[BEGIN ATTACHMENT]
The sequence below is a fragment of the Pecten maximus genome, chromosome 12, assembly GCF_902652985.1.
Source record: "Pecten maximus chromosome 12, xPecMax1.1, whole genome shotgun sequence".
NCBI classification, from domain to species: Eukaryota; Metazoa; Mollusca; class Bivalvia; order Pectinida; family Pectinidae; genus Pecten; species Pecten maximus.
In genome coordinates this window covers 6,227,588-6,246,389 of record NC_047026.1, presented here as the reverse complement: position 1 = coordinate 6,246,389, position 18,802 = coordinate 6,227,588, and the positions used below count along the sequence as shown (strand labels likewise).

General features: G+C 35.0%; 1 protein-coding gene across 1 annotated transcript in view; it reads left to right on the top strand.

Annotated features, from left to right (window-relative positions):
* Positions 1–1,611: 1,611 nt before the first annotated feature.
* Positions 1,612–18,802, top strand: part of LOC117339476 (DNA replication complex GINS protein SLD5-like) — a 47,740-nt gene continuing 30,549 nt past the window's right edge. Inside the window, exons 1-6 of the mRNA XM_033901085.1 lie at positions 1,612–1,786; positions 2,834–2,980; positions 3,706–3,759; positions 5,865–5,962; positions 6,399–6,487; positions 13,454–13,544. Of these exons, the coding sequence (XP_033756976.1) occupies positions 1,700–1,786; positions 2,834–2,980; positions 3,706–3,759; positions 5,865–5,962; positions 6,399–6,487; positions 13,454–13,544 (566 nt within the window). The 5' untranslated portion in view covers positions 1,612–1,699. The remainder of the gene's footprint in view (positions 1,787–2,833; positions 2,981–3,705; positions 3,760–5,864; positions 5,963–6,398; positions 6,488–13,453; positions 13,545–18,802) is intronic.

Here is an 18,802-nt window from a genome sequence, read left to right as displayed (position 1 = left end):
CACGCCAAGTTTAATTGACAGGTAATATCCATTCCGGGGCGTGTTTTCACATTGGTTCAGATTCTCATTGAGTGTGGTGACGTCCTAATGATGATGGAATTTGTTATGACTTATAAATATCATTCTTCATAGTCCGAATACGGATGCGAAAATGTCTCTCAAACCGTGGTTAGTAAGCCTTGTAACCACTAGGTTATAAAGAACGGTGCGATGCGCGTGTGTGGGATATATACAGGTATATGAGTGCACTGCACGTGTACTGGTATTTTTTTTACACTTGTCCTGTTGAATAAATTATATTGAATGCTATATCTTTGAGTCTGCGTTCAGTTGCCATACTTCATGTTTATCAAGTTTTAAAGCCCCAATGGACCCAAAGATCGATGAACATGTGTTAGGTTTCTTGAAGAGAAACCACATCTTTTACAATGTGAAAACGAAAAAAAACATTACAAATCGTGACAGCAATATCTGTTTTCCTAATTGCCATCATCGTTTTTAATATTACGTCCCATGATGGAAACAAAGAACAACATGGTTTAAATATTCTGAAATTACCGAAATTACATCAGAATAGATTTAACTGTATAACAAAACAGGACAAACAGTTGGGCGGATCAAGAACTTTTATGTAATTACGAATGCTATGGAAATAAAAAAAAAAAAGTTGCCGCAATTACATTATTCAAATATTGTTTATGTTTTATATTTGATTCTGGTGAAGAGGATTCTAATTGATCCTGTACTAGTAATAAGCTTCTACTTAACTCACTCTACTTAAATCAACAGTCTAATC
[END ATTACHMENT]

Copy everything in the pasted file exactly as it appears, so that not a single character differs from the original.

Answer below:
The sequence below is a fragment of the Pecten maximus genome, chromosome 12, assembly GCF_902652985.1.
Source record: "Pecten maximus chromosome 12, xPecMax1.1, whole genome shotgun sequence".
NCBI classification, from domain to species: Eukaryota; Metazoa; Mollusca; class Bivalvia; order Pectinida; family Pectinidae; genus Pecten; species Pecten maximus.
In genome coordinates this window covers 6,227,588-6,246,389 of record NC_047026.1, presented here as the reverse complement: position 1 = coordinate 6,246,389, position 18,802 = coordinate 6,227,588, and the positions used below count along the sequence as shown (strand labels likewise).

General features: G+C 35.0%; 1 protein-coding gene across 1 annotated transcript in view; it reads left to right on the top strand.

Annotated features, from left to right (window-relative positions):
* Positions 1–1,611: 1,611 nt before the first annotated feature.
* Positions 1,612–18,802, top strand: part of LOC117339476 (DNA replication complex GINS protein SLD5-like) — a 47,740-nt gene continuing 30,549 nt past the window's right edge. Inside the window, exons 1-6 of the mRNA XM_033901085.1 lie at positions 1,612–1,786; positions 2,834–2,980; positions 3,706–3,759; positions 5,865–5,962; positions 6,399–6,487; positions 13,454–13,544. Of these exons, the coding sequence (XP_033756976.1) occupies positions 1,700–1,786; positions 2,834–2,980; positions 3,706–3,759; positions 5,865–5,962; positions 6,399–6,487; positions 13,454–13,544 (566 nt within the window). The 5' untranslated portion in view covers positions 1,612–1,699. The remainder of the gene's footprint in view (positions 1,787–2,833; positions 2,981–3,705; positions 3,760–5,864; positions 5,963–6,398; positions 6,488–13,453; positions 13,545–18,802) is intronic.

Here is an 18,802-nt window from a genome sequence, read left to right as displayed (position 1 = left end):
CACGCCAAGTTTAATTGACAGGTAATATCCATTCCGGGGCGTGTTTTCACATTGGTTCAGATTCTCATTGAGTGTGGTGACGTCCTAATGATGATGGAATTTGTTATGACTTATAAATATCATTCTTCATAGTCCGAATACGGATGCGAAAATGTCTCTCAAACCGTGGTTAGTAAGCCTTGTAACCACTAGGTTATAAAGAACGGTGCGATGCGCGTGTGTGGGATATATACAGGTATATGAGTGCACTGCACGTGTACTGGTATTTTTTTTACACTTGTCCTGTTGAATAAATTATATTGAATGCTATATCTTTGAGTCTGCGTTCAGTTGCCATACTTCATGTTTATCAAGTTTTAAAGCCCCAATGGACCCAAAGATCGATGAACATGTGTTAGGTTTCTTGAAGAGAAACCACATCTTTTACAATGTGAAAACGAAAAAAAACATTACAAATCGTGACAGCAATATCTGTTTTCCTAATTGCCATCATCGTTTTTAATATTACGTCCCATGATGGAAACAAAGAACAACATGGTTTAAATATTCTGAAATTACCGAAATTACATCAGAATAGATTTAACTGTATAACAAAACAGGACAAACAGTTGGGCGGATCAAGAACTTTTATGTAATTACGAATGCTATGGAAATAAAAAAAAAAAAGTTGCCGCAATTACATTATTCAAATATTGTTTATGTTTTATATTTGATTCTGGTGAAGAGGATTCTAATTGATCCTGTACTAGTAATAAGCTTCTACTTAACTCACTCTACTTAAATCAACAGTCTAATC